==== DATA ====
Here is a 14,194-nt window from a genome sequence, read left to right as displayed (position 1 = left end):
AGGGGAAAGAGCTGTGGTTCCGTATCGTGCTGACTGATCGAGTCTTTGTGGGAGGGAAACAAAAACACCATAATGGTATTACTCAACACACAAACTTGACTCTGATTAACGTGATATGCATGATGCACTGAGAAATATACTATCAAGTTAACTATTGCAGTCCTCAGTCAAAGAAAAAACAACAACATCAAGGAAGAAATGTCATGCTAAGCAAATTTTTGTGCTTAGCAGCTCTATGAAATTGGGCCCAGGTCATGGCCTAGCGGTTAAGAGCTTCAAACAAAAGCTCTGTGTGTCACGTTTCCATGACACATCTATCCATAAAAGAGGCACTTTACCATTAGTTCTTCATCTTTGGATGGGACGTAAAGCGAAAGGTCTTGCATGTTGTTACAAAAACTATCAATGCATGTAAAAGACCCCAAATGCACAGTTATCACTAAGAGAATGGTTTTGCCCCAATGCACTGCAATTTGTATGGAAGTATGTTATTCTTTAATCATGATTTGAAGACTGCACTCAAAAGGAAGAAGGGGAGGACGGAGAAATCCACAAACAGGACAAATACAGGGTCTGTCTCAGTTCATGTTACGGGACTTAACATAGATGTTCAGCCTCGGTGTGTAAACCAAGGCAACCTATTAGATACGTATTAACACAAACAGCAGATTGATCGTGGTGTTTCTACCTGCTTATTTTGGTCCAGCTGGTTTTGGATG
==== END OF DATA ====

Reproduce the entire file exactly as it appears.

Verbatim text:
Here is a 14,194-nt window from a genome sequence, read left to right as displayed (position 1 = left end):
AGGGGAAAGAGCTGTGGTTCCGTATCGTGCTGACTGATCGAGTCTTTGTGGGAGGGAAACAAAAACACCATAATGGTATTACTCAACACACAAACTTGACTCTGATTAACGTGATATGCATGATGCACTGAGAAATATACTATCAAGTTAACTATTGCAGTCCTCAGTCAAAGAAAAAACAACAACATCAAGGAAGAAATGTCATGCTAAGCAAATTTTTGTGCTTAGCAGCTCTATGAAATTGGGCCCAGGTCATGGCCTAGCGGTTAAGAGCTTCAAACAAAAGCTCTGTGTGTCACGTTTCCATGACACATCTATCCATAAAAGAGGCACTTTACCATTAGTTCTTCATCTTTGGATGGGACGTAAAGCGAAAGGTCTTGCATGTTGTTACAAAAACTATCAATGCATGTAAAAGACCCCAAATGCACAGTTATCACTAAGAGAATGGTTTTGCCCCAATGCACTGCAATTTGTATGGAAGTATGTTATTCTTTAATCATGATTTGAAGACTGCACTCAAAAGGAAGAAGGGGAGGACGGAGAAATCCACAAACAGGACAAATACAGGGTCTGTCTCAGTTCATGTTACGGGACTTAACATAGATGTTCAGCCTCGGTGTGTAAACCAAGGCAACCTATTAGATACGTATTAACACAAACAGCAGATTGATCGTGGTGTTTCTACCTGCTTATTTTGGTCCAGCTGGTTTTGGATG